After E9.5 the endogenous Otx2 expression in the dorsal telencephalon is found in its medial aspect(Fig. 1B, parts k,l,n-p). At E10.5, the AN, FM and FM2 enhancers all had differential activities in this region, the significance of which remains for future studies(Fig. 1B, parts m,q; Fig. 4B, part i)(Kurokawa et al., 2004).
3′ forebrain/midbrain enhancer
The #29 10 kb region was divided into MluI/SalI 2.5 kb(MS2.5kb), SalI/SpeI 2.5 kb (SS2.5kb), SpeI/BamHI 2.8 kb (SB2.8kb) and BamHI/HindIII 1.2 kb (BH1.2kb) fragments to characterize the FM2 enhancer (Fig. 5A). FM2 enhancer activity was inherited by the SpeI/BamHI 2.8 kb fragment (Fig. 5B, part a). The BamHI/HindIII fragment exhibited activity in the cortical area (Fig. 5B, part b);however, this activity was not observed with the BAC #2 or the #29 fragment. Moreover, no endogenous Otx2 expression was detected in the cortex(Fig. 1Bi-l, n-p). Based on these, no further analysis was conducted on the BamHI/HindIII fragment.
In the SpeI/BamHI 2.8 kb fragment, the 5′ 700 bp region is well conserved between mouse and human with sequence identity of 81%; however, no region homologous to the 3′ 2.1 kb region (NCR) exists in the human or Xenopus genome. Sequence identity of the NCR region between mouse and rat is 83%. Unexpectedly, FM2 enhancer activity was present in this NCR region (Fig. 5A). Subsequently, the NCR was divided into HincII 1.3 kb and BsmI/BamHI 1 kb (BB1.0kb) fragments. The BB 1.0 kb subfragment retained enhancer activity of expression in forebrain and midbrain. Moreover, its sequence identity with the rat counterpart region was 83%. This fragment, however, exhibited intense ectopic activity in the trunk dorsal root ganglion (DRG). This finding was confirmed via generation of permanent transgenic lines (Fig. 5B, part d). Expression in DRG was faint with the SB 2.8 kb fragment (arrowhead in Fig. 5B,part a) and moderately increased with NCR. β-Gal expression was observed at E8.5 in midbrain with the BB 1.0 kb fragment to an extent similar to that of the #29 fragment (Fig. 4B,part e). Expression persisted until E10.5, after which it gradually decreased.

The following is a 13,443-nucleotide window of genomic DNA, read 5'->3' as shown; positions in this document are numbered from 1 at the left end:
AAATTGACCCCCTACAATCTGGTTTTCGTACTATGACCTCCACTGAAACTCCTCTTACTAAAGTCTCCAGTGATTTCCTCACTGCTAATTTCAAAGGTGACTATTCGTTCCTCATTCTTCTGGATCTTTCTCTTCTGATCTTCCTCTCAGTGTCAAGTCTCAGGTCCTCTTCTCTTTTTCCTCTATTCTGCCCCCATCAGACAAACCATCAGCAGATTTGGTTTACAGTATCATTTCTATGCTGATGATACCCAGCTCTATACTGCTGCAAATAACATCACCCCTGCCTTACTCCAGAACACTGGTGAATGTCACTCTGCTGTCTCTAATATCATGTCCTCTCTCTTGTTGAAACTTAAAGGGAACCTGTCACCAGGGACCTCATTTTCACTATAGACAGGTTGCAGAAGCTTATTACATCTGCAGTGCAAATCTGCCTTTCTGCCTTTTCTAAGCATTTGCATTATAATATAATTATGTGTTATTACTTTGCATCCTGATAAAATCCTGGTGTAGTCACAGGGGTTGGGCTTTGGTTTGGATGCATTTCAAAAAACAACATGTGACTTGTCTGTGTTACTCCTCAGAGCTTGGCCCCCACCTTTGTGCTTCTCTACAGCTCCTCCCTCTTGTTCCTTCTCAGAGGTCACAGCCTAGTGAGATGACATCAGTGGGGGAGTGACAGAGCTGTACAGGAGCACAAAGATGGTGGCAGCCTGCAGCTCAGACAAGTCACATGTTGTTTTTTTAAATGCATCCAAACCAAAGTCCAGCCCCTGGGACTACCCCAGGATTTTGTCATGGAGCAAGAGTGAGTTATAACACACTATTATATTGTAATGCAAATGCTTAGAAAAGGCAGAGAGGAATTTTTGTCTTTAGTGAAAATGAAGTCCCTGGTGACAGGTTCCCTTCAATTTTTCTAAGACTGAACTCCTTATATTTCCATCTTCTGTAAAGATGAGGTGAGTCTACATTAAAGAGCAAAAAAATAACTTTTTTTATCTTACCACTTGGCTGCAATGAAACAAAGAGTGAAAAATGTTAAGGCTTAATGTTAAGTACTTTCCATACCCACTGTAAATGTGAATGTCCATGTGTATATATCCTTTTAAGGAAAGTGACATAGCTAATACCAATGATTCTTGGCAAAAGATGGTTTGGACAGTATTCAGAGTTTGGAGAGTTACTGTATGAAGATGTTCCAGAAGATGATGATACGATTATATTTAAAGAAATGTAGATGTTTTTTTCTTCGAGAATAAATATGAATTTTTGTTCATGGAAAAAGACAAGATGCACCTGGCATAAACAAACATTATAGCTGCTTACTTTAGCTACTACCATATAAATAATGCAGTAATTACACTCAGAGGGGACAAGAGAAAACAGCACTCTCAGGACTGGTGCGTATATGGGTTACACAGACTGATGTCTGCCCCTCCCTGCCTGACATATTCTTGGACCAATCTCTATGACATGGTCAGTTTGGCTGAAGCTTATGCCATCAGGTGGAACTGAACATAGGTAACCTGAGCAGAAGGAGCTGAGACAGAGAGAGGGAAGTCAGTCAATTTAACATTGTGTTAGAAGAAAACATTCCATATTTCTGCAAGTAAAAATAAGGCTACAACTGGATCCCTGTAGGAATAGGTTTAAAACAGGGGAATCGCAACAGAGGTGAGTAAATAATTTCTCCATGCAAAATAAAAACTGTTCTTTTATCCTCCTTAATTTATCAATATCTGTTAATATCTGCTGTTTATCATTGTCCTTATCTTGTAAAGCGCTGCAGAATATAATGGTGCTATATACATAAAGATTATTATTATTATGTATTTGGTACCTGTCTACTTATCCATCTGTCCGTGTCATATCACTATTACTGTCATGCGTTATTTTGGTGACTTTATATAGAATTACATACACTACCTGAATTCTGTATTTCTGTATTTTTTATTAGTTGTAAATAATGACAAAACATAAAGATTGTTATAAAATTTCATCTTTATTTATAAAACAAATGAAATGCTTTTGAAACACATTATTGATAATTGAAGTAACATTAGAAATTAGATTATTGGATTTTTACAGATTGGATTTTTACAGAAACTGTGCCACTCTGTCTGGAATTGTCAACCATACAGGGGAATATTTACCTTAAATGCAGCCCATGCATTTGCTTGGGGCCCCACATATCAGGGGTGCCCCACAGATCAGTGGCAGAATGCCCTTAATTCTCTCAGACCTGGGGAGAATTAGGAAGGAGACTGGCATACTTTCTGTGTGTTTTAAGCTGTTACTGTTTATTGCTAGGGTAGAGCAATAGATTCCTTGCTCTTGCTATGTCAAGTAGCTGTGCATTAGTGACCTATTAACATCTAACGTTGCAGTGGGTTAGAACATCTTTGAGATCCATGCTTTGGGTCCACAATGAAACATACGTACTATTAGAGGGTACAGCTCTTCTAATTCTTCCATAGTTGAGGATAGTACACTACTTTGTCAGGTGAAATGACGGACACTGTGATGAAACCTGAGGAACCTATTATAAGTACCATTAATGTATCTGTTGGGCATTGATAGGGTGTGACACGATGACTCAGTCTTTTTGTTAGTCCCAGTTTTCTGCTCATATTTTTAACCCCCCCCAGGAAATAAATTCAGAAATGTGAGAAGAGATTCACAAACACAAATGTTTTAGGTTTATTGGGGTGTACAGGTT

Further deletion of the BsmI/HincII 127 bp region at the 5′ end of the BB 1.0 kb fragment drastically reduced enhancer activity(HB 0.9 kb; Fig. 5A and 5B,part e), although residual activity remained in midbrain. Thus, the 5′region is essential for FM2 activity. This region displays 91% sequence identity between mouse and rat and includes three TCF/LEF binding sites, all of which are conserved in the rat Otx2 locus(Fig. 5C). Mutations in all three TCF/LEF binding sites nearly abolished the enhancer activity of the mouse BB 1.0 kb fragment (Fig. 5B, part f). However, the BP 200 bp fragment(Fig. 5A) containing BsmI/HincII 127 bp failed to capture FM2 activity, but directed disorganized expression (Fig. 5B, part g).
It has been shown that enhancer activity can be conserved in spite of the high divergence of the sequences overall if the core sequences for transcription are conserved (Flint et al.,2001; Müller et al.,2002). NCR demonstrating FM2 activity occurs between the domains conserved in the human genome (blue boxes in Fig. 5A). This region in the human genome (human 3.0 kb) was isolated by PCR employing conserved sequences(indicated by P in blue boxes of Fig. 5C) and was then tested for enhancer activity. No consensus sequences for TCF binding sites exist in the human 3.0 kb, nor was any FM activity detected with human 3.0 kb (Fig. 5B, part c).
Targeted disruption of FM2 enhancer activity
In order to confirm that Otx2 expression in forebrain and midbrain is also governed by the FM2 enhancer later than E8.5, a mutant was generated in which the BsmI/BamH1 1.0 kb region was replaced with a cassette encoding a neomycin-resistant gene(Fig. 6A). The homozygous mutant, Otx2ΔFM2/ΔFM2, demonstrated normal forebrain and midbrain development (Fig. 6B, parts a,b). However, the mutant in which one Otx2allele displayed deletion of the FM2 enhancer and in which the other allele was null, Otx2ΔFM2/–, exhibited defects in midbrain and forebrain development (Fig. 6B, parts c,d) similar to those observed in Otx2ΔFM/–(Fig. 3B). Marker analyses indicated that the defects in the Otx2ΔFM2/–mutant were milder (Fig. 6C)than those in the Otx2ΔFM/–(Fig. 3C). Reductions of the Emx2-negative, Pax6-positive region and Pax6-negative, Otx2-positive regions were minimal, and the anterior shift and expansion of the Fgf8-positive isthmus was less pronounced.